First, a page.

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  • Contributors

Andrew Fiss, assistant professor of technical and professional communication at Michigan Technological University, studies histories of STEM communication in classrooms and beyond. His work appears in the History of Education Quarterly, Peitho, Science & Education, and elsewhere.

Laura Kasson Fiss, research assistant professor in the Pavlis Honors College at Michigan Technological University, studies Victorian humor and the roles of communication and reflection in STEM education. Her work appears in Victorian Periodicals Review, The Cambridge Companion to Gilbert and Sullivan, and elsewhere. The authors received travel support from the History of Science Society and British Science Association.

Melvin G. Hill is an associate professor of English studies in the Department of English and Modern Foreign Languages at the University of Tennessee–Martin. He is the editor of Black Bodies and Transhuman Realities: Scientifically Modifying the Black Body in Posthuman Literature and Culture (forthcoming, Lexington Books, 2019) and Existential Thought in African American Literature before 1942 (Lexington Books, 2016). His research interests include twentieth- and twenty-first-century African American literature, and identity in gaming. His current project is titled "'The Improbable Experiment': Representations of Blackness in Mainstream Video Games during the Age of Obama."

Kate Holterhoff completed her PhD in literary and cultural studies at Carnegie Mellon in 2016; she is currently a front-end web developer at Nebo Agency, technical editor at COVE, and an affiliated researcher at the Georgia Institute of Technology. Her research areas include nineteenth- and early twentieth-century British literature, visual culture, digital humanities, and the history of science. She has published articles in Digital Humanities Quarterly, English Literature in Transition, 1880–1920, The Journal of Victorian Culture, The Journal of the History of Biology, and Victorian Network. She directs and edits the digital archive, a literary and art historical resource indexed and peer reviewed by NINES, which contextualizes and improves access to the illustrations of Victorian novelist H. Rider Haggard.

Kim Lacey is an associate professor of English at Saginaw Valley State University in University Center, Michigan. Her work has appeared in Rhetoric Society Quarterly, the Journal of Evolution and Technology, and several digital publications. Her research interests include AI, rhetorical practices, and memory studies. More information about her can be found at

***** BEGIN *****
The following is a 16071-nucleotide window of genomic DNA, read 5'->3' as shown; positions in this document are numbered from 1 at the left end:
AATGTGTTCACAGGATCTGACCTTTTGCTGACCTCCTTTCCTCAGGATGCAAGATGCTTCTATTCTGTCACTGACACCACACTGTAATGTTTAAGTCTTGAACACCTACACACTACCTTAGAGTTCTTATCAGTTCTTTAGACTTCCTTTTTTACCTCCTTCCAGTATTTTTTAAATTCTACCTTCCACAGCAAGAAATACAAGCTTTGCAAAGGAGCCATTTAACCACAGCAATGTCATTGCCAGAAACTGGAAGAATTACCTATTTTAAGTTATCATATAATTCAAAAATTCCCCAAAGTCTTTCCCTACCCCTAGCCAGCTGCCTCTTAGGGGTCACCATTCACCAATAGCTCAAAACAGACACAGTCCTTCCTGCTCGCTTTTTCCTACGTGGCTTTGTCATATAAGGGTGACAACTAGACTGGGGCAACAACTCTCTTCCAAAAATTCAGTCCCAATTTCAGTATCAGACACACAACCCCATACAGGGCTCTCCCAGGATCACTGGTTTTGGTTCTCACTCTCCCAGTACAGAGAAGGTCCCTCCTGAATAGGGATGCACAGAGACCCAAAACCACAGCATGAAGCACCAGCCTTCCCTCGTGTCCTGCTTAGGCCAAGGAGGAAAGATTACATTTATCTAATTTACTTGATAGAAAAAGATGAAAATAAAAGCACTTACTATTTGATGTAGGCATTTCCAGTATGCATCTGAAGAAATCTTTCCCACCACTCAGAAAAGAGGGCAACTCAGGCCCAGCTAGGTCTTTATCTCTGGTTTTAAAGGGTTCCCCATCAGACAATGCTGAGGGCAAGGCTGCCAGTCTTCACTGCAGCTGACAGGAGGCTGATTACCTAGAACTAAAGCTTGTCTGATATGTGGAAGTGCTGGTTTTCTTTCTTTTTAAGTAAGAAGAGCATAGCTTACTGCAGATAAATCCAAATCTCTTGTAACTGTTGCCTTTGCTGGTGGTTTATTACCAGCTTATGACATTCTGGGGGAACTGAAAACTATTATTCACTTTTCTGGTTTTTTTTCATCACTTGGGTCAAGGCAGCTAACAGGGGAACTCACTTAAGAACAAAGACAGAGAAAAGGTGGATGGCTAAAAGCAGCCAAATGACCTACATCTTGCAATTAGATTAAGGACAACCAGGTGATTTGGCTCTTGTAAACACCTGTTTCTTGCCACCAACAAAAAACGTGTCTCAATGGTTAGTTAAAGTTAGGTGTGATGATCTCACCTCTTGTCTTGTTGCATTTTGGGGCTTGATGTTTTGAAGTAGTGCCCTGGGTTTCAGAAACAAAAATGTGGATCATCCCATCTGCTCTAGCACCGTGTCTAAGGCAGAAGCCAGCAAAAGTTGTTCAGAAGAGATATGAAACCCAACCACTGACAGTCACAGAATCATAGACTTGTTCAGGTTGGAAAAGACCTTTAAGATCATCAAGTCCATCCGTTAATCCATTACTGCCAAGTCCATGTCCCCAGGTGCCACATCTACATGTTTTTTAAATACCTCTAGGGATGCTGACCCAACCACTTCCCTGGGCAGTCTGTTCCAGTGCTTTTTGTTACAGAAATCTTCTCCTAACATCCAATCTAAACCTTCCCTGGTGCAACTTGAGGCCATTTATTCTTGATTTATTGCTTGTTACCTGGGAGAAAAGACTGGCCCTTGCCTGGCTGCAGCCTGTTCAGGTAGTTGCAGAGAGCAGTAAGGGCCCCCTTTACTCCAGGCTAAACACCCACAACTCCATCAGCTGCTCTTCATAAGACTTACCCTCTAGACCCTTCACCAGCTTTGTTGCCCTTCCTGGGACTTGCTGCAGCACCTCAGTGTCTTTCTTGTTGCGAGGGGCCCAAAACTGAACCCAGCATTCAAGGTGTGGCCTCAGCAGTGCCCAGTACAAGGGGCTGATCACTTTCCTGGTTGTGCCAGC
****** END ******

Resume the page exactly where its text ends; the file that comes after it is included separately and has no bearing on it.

Travis Chi Wing Lau received his PhD at the University of Pennsylvania in 2018 and is currently a postdoctoral teaching fellow at The University of Texas at Austin. He researches and writes on eighteenth- and nineteenth-century British literature and culture, disability studies, the history and philosophy of medicine, and medical humanities.

T. J. Martinson is an English PhD candidate at Indiana University–Bloomington whose research investigates the theoretical, aesthetic, and historical relationship between postmodern literature and its concurrent scientific epistemes, including early-order cybernetics, biotechnology, and genomics.

Ryan J. Morrison is a postgraduate student at Flinders University in South Australia, and is in his final year of completing a PhD in creative writing. His research is centered on SF depictions of artificial intelligence, interrogating what relationship they have to current and future ethical quandaries posed by real world AI. His creative work will interpret these findings through an SF reimagining of the mythical golem of Prague.

Connor Pitetti is a lecturer in English and American literature at Ruhr-Universität Bochum. He received his PhD from Stony Brook University and completed his undergraduate studies at the City College of New York. His current research project explores the ways in which narrative practices shape cultural understandings of ecology, with a particular focus on science fiction and urban planning, and on the impact that these discourses have in shaping popular ideas concerning ecological futures. Articles related to this work have appeared in The Oxford Journal of Church and State, Science Fiction Studies, and elsewhere.

Stacy Sivinski is an English PhD candidate and gender studies minor at The University of Notre Dame studying transatlantic literature produced during the late nineteenth and early twentieth centuries. Her dissertation, "Subversive Sensations: Disruptive Desire in New Woman Literature," considers the ways New Women writers utilize pleasurable sensory encounters (touch, smell, taste, sight, sound/hearing) as a means of contesting power hierarchies and promoting fluid forms of identity-making. Her forthcoming article, "Velvet, Silk, and...


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